However Google decides to ultimately spin it, the Pixel 6 is another reboot of the range. It comes exactly one year after its last flagship refresh, which resulted in the affordable, toned-down Pixel 5.
You would be forgiven for thinking that this is the behaviour of a company without direction. If you’re familiar with Google’s products, which are sometimes quietly whisked away with the vim typically reserved for secret police, you’d be right. But behind the rebrands and shapeshifting specifications, Google’s search and AI work gives us a better idea of its future plans for the Pixel line, alongside a small glimpse into the Pixel 6’s abilities.
Last month Google hosted its Search On event that unveiled new features that ultimately promise deeper, context-rich search results. One announcement that caught my eye is Google Lens’ ability to handle more complex queries. Google gives the example of tapping on an image with a pattern that you like and asking it to find the same design, but on a different article of clothing. Finding the right words to search for that pattern could be awkward, as Google explains it.
“This helps when you’re looking for something that might be difficult to describe accurately with words alone. You could type “white floral Victorian socks,” but you might not find the exact pattern you’re looking for. By combining images and text into a single query, we’re making it easier to search visually and express your questions in more natural ways.”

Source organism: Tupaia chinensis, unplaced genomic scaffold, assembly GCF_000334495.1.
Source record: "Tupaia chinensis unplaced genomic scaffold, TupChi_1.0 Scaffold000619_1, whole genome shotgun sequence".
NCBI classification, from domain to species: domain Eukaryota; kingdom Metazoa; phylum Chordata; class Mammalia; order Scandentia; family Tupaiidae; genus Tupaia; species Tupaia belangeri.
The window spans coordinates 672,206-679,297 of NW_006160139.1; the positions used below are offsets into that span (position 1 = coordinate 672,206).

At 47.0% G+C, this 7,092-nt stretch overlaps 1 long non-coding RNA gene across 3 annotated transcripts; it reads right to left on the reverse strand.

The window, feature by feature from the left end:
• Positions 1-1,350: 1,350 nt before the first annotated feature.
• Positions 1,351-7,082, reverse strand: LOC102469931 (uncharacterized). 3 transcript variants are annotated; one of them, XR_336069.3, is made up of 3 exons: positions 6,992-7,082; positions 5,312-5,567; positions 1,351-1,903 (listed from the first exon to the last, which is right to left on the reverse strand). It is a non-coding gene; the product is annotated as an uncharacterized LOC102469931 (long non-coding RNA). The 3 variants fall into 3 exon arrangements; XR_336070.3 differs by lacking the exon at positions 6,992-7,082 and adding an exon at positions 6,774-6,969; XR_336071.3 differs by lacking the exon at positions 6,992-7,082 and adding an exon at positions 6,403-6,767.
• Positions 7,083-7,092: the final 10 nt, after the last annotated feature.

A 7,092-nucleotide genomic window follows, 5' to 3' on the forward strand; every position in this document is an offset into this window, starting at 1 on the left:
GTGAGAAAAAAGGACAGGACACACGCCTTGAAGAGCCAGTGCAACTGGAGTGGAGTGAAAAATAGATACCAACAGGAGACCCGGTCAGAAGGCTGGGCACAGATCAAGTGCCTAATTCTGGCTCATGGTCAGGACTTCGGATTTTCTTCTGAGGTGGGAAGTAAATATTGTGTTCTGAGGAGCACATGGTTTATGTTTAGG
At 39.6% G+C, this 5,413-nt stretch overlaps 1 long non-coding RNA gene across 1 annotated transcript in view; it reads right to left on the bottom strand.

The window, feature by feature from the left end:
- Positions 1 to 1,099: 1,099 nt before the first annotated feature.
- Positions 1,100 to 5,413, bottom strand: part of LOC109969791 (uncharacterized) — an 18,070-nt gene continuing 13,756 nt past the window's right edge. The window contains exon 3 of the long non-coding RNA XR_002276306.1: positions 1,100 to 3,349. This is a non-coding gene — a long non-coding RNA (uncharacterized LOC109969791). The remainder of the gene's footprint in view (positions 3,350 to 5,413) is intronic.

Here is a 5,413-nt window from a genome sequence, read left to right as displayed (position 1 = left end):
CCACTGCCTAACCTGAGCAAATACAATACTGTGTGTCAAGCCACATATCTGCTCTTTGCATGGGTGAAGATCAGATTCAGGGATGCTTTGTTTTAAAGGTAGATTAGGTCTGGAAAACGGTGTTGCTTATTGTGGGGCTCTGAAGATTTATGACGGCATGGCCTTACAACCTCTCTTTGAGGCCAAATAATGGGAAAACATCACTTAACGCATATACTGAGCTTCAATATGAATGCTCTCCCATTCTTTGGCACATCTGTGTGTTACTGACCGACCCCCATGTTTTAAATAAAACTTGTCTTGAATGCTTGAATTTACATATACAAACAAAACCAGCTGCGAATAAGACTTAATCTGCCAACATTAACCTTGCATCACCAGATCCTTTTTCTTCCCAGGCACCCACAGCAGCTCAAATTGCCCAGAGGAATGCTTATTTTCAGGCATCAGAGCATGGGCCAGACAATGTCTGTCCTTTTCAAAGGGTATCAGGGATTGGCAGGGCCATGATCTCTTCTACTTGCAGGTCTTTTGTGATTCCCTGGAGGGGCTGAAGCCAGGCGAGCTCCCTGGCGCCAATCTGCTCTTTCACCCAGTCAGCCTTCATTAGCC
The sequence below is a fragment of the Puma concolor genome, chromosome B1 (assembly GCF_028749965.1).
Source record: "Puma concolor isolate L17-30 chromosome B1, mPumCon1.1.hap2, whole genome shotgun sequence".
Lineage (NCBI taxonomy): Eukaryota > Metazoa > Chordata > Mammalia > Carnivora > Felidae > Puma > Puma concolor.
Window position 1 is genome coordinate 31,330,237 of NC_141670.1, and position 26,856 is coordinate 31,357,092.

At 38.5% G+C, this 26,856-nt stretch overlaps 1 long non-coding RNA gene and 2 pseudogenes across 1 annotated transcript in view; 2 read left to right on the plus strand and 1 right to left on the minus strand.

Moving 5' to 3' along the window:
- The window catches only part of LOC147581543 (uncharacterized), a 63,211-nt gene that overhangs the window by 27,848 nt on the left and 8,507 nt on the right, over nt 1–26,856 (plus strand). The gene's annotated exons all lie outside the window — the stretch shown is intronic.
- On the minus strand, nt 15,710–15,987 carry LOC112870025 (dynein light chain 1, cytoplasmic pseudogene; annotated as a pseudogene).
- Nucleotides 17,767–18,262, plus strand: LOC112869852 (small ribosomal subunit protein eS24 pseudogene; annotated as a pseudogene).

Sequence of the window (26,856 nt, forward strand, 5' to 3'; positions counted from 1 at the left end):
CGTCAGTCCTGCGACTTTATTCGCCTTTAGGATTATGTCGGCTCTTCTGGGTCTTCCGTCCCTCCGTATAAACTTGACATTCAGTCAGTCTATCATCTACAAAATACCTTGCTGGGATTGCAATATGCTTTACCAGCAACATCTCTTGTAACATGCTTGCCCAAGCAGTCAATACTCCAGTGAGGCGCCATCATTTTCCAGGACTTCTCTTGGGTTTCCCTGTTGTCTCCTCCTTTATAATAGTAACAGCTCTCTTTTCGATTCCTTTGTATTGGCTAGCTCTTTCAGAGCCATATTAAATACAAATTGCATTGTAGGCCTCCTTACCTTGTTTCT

Another example is finding advice for a broken part of your bike that you don’t know the name of. Lens will name it, find an instructional video and take to you to the relevant moment in said video. This adds a deeper layer of functionality and perfectly represents what Google’s Pixel phones are about: the simplification of common user activities without fuss or hassle.
These are improvements to the very fabric of phone usage rather than introducing new, flashy, features that come with a learning curve. Convincing people to add new practices to their daily tech usage, like AR games or astrophotography, are a harder sell.
My life isn’t adventurous, or experimental enough to not see those types of features as anything but a fun thing to try once or twice. But identifying the type of hinge I need for my broken cupboard drawer? Or knowing if an item is in stock before I venture out to the shop? I actually need that. It’s the difference between entertainment-based features and what we need for the daily grind of life.
Other recent news has pointed to Assistant gaining the ability to respond to commands - like answering a call or dismissing an alarm - without having to say the wake phrase “hey Google”. There also might be an enhanced version of voice typing that has deeper functionality debuting in the Pixel 6, too.
Of course most of this will be available on other devices. But Google’s phone being built around these features makes them more accessible. You don’t have to swap out assistants, or find a way to get your Samsung phone to let Google’s tech take the reigns.
There will likely also be some exclusive AI-powered features included with the Pixel 6. Previous Pixels have launched with exclusive applications like Call Screen, Now Playing, Adaptive Audio, Voice recorder and others. Most of which require no setup or any sort of learning curve, they just improve the core phone experience. Future Feature Drops - Google's quarterly update that adds new functionality - will be heavily influenced by the updates we’ve seen in search and Assistant technology over the last two months.
I see this all coming together in the new Pixel 6. A powerful new camera, a new chip and a fresh design alongside these intuitive search and Assistant upgrades suddenly becomes a very convincing sell. Whatever physical form Google’s phones take in the future, the underlying AI remains the most exciting constant.
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